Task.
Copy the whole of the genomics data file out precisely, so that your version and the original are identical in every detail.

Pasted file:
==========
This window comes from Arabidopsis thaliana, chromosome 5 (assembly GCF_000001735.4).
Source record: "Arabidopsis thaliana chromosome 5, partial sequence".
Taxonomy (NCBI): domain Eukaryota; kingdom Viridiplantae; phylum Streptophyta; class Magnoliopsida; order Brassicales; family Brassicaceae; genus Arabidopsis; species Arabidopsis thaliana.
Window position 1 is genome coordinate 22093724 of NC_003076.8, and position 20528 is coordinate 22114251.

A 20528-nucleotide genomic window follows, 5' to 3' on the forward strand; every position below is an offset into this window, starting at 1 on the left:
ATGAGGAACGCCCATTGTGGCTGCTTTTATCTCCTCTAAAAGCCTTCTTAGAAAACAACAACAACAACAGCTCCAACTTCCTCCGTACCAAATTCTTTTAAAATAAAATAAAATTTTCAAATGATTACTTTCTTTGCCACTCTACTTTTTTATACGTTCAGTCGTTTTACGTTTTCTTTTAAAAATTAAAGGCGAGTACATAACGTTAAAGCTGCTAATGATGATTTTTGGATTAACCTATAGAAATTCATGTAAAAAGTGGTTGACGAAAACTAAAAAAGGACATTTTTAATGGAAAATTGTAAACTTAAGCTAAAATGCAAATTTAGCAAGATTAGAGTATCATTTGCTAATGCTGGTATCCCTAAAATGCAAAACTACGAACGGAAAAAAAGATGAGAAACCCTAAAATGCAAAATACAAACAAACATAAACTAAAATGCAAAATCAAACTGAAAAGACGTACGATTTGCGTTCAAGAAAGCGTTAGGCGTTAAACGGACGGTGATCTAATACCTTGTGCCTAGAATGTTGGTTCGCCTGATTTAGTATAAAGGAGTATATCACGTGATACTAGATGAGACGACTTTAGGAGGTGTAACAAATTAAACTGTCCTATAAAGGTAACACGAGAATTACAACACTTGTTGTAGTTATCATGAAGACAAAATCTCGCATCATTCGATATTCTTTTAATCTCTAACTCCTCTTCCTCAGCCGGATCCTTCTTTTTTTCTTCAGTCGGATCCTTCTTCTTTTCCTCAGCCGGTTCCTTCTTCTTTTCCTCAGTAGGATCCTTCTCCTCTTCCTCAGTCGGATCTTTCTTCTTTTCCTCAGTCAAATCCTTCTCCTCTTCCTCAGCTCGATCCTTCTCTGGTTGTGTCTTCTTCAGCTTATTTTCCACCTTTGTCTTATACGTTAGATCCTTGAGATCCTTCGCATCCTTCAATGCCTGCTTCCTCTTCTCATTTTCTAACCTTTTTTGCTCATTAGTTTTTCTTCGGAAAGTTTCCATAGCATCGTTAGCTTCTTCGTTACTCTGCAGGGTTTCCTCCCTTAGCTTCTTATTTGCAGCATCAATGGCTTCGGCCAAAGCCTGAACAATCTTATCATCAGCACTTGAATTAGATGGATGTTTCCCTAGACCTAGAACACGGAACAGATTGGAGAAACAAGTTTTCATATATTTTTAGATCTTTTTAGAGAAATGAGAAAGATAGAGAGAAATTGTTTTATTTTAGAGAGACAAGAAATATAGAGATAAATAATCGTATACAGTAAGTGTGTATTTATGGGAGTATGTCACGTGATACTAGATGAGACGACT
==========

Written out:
This window comes from Arabidopsis thaliana, chromosome 5 (assembly GCF_000001735.4).
Source record: "Arabidopsis thaliana chromosome 5, partial sequence".
Taxonomy (NCBI): domain Eukaryota; kingdom Viridiplantae; phylum Streptophyta; class Magnoliopsida; order Brassicales; family Brassicaceae; genus Arabidopsis; species Arabidopsis thaliana.
Window position 1 is genome coordinate 22093724 of NC_003076.8, and position 20528 is coordinate 22114251.

A 20528-nucleotide genomic window follows, 5' to 3' on the forward strand; every position below is an offset into this window, starting at 1 on the left:
ATGAGGAACGCCCATTGTGGCTGCTTTTATCTCCTCTAAAAGCCTTCTTAGAAAACAACAACAACAACAGCTCCAACTTCCTCCGTACCAAATTCTTTTAAAATAAAATAAAATTTTCAAATGATTACTTTCTTTGCCACTCTACTTTTTTATACGTTCAGTCGTTTTACGTTTTCTTTTAAAAATTAAAGGCGAGTACATAACGTTAAAGCTGCTAATGATGATTTTTGGATTAACCTATAGAAATTCATGTAAAAAGTGGTTGACGAAAACTAAAAAAGGACATTTTTAATGGAAAATTGTAAACTTAAGCTAAAATGCAAATTTAGCAAGATTAGAGTATCATTTGCTAATGCTGGTATCCCTAAAATGCAAAACTACGAACGGAAAAAAAGATGAGAAACCCTAAAATGCAAAATACAAACAAACATAAACTAAAATGCAAAATCAAACTGAAAAGACGTACGATTTGCGTTCAAGAAAGCGTTAGGCGTTAAACGGACGGTGATCTAATACCTTGTGCCTAGAATGTTGGTTCGCCTGATTTAGTATAAAGGAGTATATCACGTGATACTAGATGAGACGACTTTAGGAGGTGTAACAAATTAAACTGTCCTATAAAGGTAACACGAGAATTACAACACTTGTTGTAGTTATCATGAAGACAAAATCTCGCATCATTCGATATTCTTTTAATCTCTAACTCCTCTTCCTCAGCCGGATCCTTCTTTTTTTCTTCAGTCGGATCCTTCTTCTTTTCCTCAGCCGGTTCCTTCTTCTTTTCCTCAGTAGGATCCTTCTCCTCTTCCTCAGTCGGATCTTTCTTCTTTTCCTCAGTCAAATCCTTCTCCTCTTCCTCAGCTCGATCCTTCTCTGGTTGTGTCTTCTTCAGCTTATTTTCCACCTTTGTCTTATACGTTAGATCCTTGAGATCCTTCGCATCCTTCAATGCCTGCTTCCTCTTCTCATTTTCTAACCTTTTTTGCTCATTAGTTTTTCTTCGGAAAGTTTCCATAGCATCGTTAGCTTCTTCGTTACTCTGCAGGGTTTCCTCCCTTAGCTTCTTATTTGCAGCATCAATGGCTTCGGCCAAAGCCTGAACAATCTTATCATCAGCACTTGAATTAGATGGATGTTTCCCTAGACCTAGAACACGGAACAGATTGGAGAAACAAGTTTTCATATATTTTTAGATCTTTTTAGAGAAATGAGAAAGATAGAGAGAAATTGTTTTATTTTAGAGAGACAAGAAATATAGAGATAAATAATCGTATACAGTAAGTGTGTATTTATGGGAGTATGTCACGTGATACTAGATGAGACGACT